Of all the culinary vices I have to look out for, I think the most insidious for me is the rut. I am so very much a creature of habit that it is easy all too easy for me to slip into the comfortable and familiar. Lamenting the salmon-related Tasty Rut is no new thing here at Om-nom Sauce (exhibit A, exhibit B), so here I give you one of my more off-the-beaten-path methods of preparing the eminently tasty fish, which makes for a striking presentation and delicious flavor.
The method of salt-curing the fish transforms an already gorgeous hue into an intense jewel for the eyes. It’s like you were viewing the fish on a monitor and then hiked the saturation slider all the way to the right. It looks absolutely nothing like, well, the salmon-colored crayon from your scribbling days (as heat-cooked salmon does). The flavor is concentrated and infused with all the goodness you cured it with — and for bonus points, experiment with different citrus zests to experience a completely different flavor profile.
We made this last year as the sockeye season was waning, the fish having largely finished their runs, so I deemed it too late to post this recipe for anyone to get any benefit of it. This year, however, things are in full swing, but I probably won’t get to partake since something tells me this is verboten in pregnancy. So I hope you get a chance to indulge in this and break out of your own salmon rut!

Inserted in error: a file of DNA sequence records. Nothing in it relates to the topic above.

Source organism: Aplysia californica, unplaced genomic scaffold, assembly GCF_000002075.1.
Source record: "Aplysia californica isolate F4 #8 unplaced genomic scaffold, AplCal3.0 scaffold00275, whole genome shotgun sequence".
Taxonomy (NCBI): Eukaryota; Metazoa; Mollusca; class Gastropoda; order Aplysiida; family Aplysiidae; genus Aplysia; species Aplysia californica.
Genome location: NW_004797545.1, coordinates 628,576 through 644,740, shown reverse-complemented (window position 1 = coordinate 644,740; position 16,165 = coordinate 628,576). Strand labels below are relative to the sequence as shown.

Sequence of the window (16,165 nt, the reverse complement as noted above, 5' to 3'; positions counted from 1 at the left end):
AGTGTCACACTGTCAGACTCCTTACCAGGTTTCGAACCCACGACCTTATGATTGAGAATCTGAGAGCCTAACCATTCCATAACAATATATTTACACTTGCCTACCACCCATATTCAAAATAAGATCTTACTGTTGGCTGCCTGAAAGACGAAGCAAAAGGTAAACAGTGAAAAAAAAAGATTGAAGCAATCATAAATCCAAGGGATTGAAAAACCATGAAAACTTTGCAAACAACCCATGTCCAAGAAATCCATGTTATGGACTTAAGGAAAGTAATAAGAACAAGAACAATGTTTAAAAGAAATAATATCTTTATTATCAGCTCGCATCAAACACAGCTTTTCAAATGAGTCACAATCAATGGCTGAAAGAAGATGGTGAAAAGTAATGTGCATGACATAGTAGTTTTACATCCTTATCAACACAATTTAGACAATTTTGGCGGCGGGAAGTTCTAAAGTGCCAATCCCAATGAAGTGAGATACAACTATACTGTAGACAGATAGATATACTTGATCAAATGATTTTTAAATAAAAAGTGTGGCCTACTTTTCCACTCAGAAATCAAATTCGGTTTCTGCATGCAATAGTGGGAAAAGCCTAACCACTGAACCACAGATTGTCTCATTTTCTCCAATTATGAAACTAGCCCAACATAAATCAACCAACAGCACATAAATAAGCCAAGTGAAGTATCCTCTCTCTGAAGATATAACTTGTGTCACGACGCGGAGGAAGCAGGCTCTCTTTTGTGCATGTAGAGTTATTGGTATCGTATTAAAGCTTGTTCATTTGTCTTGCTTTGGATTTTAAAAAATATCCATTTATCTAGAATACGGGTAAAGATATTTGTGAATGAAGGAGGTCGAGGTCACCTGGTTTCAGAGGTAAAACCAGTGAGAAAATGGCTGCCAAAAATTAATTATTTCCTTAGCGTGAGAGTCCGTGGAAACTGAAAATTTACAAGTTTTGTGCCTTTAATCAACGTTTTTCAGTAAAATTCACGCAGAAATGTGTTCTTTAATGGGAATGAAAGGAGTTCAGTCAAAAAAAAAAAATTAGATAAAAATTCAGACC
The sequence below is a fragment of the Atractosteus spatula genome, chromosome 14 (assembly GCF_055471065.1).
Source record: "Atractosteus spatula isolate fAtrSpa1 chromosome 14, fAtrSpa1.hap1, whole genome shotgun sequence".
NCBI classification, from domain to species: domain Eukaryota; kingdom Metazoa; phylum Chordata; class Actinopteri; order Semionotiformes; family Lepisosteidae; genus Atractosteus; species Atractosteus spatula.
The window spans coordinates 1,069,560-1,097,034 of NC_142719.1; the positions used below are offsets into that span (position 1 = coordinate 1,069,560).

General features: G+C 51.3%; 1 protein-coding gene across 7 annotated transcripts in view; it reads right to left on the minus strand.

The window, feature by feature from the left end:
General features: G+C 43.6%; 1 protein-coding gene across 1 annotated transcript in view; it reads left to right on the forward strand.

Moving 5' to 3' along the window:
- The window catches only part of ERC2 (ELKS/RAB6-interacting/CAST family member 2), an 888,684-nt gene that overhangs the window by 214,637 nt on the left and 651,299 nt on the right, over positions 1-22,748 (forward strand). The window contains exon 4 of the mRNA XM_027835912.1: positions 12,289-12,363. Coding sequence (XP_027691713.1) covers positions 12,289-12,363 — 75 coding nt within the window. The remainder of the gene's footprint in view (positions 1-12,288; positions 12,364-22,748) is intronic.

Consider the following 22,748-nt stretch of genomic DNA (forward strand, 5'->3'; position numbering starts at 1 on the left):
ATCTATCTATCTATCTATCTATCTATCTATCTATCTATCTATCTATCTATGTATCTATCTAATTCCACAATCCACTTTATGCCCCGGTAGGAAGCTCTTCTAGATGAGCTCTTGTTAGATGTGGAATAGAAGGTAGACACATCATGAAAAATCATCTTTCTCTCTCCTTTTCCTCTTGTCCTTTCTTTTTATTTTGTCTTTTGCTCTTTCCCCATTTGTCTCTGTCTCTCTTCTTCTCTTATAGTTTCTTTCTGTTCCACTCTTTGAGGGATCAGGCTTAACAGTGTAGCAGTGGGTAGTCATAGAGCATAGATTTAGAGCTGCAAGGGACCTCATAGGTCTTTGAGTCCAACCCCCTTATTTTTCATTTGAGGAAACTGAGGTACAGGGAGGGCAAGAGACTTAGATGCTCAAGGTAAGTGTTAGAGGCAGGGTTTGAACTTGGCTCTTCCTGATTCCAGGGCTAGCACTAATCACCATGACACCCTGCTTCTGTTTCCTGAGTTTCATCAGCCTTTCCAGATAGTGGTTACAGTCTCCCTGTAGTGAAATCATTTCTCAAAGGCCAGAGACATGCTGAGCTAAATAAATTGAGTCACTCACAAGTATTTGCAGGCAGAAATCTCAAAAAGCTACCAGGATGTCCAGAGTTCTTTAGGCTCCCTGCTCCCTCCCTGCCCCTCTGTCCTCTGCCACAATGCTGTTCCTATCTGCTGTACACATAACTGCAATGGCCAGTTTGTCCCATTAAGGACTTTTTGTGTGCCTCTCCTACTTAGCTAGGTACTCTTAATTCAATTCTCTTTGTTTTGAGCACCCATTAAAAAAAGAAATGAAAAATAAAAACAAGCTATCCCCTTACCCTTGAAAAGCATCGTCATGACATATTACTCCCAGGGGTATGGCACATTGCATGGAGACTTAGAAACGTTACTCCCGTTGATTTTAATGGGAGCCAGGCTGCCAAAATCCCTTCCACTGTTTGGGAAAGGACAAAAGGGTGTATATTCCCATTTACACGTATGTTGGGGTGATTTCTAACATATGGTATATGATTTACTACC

Home-Cured Salmon Gravlax
Adapted from The Crepes of Wrath
Fresh Copper River Salmon cured in a brine of sugar, salt, fresh dill, and citrus zest.
You will need:
- For the cure:
- 1 1-pound very fresh fillet of salmon, preferably sockeye/red or chinook/king, skin on
- 1 cup granulated sugar
- ½ cup kosher salt
- 1 large bunch dill, roughly chopped
- 2 tablespoons grated lemon zest
- To serve
- Bagels, crusty baguette slices, good crackers, or some other bread-like vehicle
- Cream cheese or creme fraiche (omit for dairy-free)
- Capers, drained and rinsed
- Red onion, thinly sliced
- Lemon slices
- Place your salmon, skin side down, on a large piece of plastic wrap. Combine the sugar, salt, dill, and zest, then press it down onto the salmon, using all of it. Tightly wrap the salmon in the plastic wrap, then refrigerate for 48 hours.
- When ready, unwrap the salmon, rinse off the brine well, and pat dry. Slice the gravlax thinly straight across the top (not through to the skin, but thinly on top until you reach the skin) and separate from the skin. Serve immediately with bagels, crusty baguettes, or good bread and top with cream cheese or creme fraiche, capers, and thinly-sliced red onion and a squeeze of lemon if you like, or wrap in plastic wrap to use for up two 3 days.